Spending Cuts and Debt

I decided to run for Congress because I’m worried that the America I help to pass on to my children will be fundamentally weaker than the one I and other Americans inherited. Those same concerns have been shared with me by hundreds of constituents, of all political affiliations, since I began my service in Congress.

The federal government has run up an unsustainable debt of $17 trillion - and rising - and is in the process of bankrupting programs like Social Security and Medicare. According to the Congressional Budget Office, we currently borrow 46 cents on every dollar spent by the federal government. Although the government raised a record-high $2.77 trillion in revenue over the past fiscal year, we still spent $680 billion more than we received.

I don’t pretend to have a monopoly on good ideas to address these issues. What I do know is that most of the choices won’t be easy and will take engaged Americans and leadership from our elected officials to turn the corner. The days are over of kicking the can down the road to the next generations.

I’ve tried to provide common sense leadership on this issue. My first bill introduced in Congress proposed a responsible balanced budget amendment to the Constitution. I also supported separate legislation that balanced the federal budget in ten years through meaningful spending cuts and not through higher taxes. 

Hard-working American families and businesses know what it’s like to live on a budget. They make difficult decisions to live within their means every day, and Washington should have to do the same.

Congress has made some tough choices already. Defense spending has been reduced by more than $500 billion over the next decade. The budget sequester will reduce federal spending by another $1.2 trillion over the next decade, including further defense cuts. Although I support giving more flexibility in how the sequester reductions are achieved, we permanently should adopt these lower spending levels.

To finish the job, we need to have an honest discussion with the American people about how we spend their hard-earned tax dollars. About 60 percent of federal spending is dedicated to mandatory spending programs such as Social Security, Medicare, Medicaid and interest on the debt – and that percentage is growing rapidly. Defense comprises about 20 percent of federal spending.  Discretionary spending (i.e., education, energy and housing) make up most of the rest. No agency, no account, and no program should be off-the-table for review.

Reforms to Medicare, Medicaid, and Social Security shouldn’t affect current beneficiaries of these programs. However, these programs are becoming insolvent, and necessary reforms must be taken to ensure their availability to those currently paying into the system and to future generations.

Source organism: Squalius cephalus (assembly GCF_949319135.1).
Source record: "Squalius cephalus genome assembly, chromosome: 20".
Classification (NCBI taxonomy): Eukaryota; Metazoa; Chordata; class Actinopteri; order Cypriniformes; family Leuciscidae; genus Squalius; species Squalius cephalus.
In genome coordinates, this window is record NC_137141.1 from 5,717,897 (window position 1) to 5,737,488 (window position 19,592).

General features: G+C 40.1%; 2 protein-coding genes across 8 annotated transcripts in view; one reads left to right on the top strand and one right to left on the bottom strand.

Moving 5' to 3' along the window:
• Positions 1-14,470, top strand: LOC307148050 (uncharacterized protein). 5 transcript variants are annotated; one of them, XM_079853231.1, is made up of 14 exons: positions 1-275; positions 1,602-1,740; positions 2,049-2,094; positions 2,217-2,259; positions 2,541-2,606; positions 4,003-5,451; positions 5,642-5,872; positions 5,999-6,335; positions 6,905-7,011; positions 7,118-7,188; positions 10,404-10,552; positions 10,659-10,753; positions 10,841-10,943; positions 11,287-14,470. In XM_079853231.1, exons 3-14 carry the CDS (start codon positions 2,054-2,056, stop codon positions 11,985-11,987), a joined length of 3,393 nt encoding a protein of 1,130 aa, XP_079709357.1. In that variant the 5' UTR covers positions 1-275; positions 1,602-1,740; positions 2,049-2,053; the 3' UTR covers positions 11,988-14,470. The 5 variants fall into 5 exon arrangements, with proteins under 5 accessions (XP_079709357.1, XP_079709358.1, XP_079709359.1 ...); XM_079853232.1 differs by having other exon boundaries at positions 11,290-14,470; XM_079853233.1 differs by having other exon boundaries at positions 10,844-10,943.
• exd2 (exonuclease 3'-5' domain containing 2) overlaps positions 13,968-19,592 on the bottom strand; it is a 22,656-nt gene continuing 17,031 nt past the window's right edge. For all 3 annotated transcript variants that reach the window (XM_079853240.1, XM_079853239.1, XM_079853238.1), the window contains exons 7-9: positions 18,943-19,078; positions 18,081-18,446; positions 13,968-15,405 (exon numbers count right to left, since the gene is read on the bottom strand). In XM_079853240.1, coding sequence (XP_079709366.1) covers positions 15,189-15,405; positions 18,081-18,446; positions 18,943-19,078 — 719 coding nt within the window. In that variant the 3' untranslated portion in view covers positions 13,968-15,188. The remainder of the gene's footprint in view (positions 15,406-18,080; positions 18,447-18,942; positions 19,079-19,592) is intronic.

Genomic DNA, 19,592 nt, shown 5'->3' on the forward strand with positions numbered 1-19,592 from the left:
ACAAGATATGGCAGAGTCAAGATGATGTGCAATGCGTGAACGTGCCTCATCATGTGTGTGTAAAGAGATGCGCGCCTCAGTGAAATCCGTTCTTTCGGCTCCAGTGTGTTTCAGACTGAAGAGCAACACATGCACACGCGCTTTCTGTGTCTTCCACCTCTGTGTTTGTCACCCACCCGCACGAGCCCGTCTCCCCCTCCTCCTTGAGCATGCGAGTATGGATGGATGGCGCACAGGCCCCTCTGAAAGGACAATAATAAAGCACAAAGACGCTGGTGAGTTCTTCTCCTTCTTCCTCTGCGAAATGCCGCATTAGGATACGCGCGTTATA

There is certainly waste to be found in the federal government, and we can do a much better job of spending your hard-earned tax dollars effectively and efficiently. However, many of the choices left on the table aren’t so cut-and-dry. Foreign aid routinely is cited as an item to be cut; I’m all for putting that on the table for review, but it’s about 1 percent of our budget. Some citizens feel we need to ask wealthier Americans to pay more in taxes; yet in January 2013, before I began my service in Congress, President Obama signed into law a $650 billion tax increase over the next decade, much of it directed at higher earners. According to the non-partisan Congressional Budget Office, these higher earners already are paying among the highest tax rates in over 30 years. 

Collectively, Washington has avoided the tough decisions needed to reduce our unsustainable debt and strengthen the economy. This is a clear failure of leadership on behalf of the Obama Administration and Congress.

We need problem-solvers from both sides of the aisle to come together to address our financial future. This is one reason why I joined "No Labels Problem Solvers", a group of Republican and Democrat members of the U.S. House and Senate who meet regularly to build trust across the aisle and develop solutions for America. Being part of this coalition is not about any particular ideology, but rather a philosophy; a willingness to search for common ground rather than exploiting areas of conflict.

I continue to work with my colleagues to put our nation back on a path of fiscal solvency.

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